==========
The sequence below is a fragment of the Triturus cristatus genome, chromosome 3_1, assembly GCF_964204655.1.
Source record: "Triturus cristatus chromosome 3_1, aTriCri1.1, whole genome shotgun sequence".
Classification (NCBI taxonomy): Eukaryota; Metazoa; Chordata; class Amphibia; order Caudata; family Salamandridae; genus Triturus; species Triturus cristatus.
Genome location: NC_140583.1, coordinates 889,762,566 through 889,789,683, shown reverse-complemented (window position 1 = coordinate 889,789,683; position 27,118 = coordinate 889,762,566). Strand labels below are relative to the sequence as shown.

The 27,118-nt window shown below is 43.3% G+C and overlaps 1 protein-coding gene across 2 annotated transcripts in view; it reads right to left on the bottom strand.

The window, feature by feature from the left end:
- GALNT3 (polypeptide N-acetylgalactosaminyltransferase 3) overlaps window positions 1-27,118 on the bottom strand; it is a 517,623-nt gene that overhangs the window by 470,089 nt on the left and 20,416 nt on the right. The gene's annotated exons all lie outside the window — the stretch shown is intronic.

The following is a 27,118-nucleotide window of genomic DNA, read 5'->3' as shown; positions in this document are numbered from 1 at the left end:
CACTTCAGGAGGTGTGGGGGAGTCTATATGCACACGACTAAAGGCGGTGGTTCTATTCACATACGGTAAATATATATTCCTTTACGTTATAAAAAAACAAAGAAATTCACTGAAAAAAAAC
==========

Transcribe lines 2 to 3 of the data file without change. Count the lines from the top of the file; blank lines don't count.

Source record: "Triturus cristatus chromosome 3_1, aTriCri1.1, whole genome shotgun sequence".
Classification (NCBI taxonomy): Eukaryota; Metazoa; Chordata; class Amphibia; order Caudata; family Salamandridae; genus Triturus; species Triturus cristatus.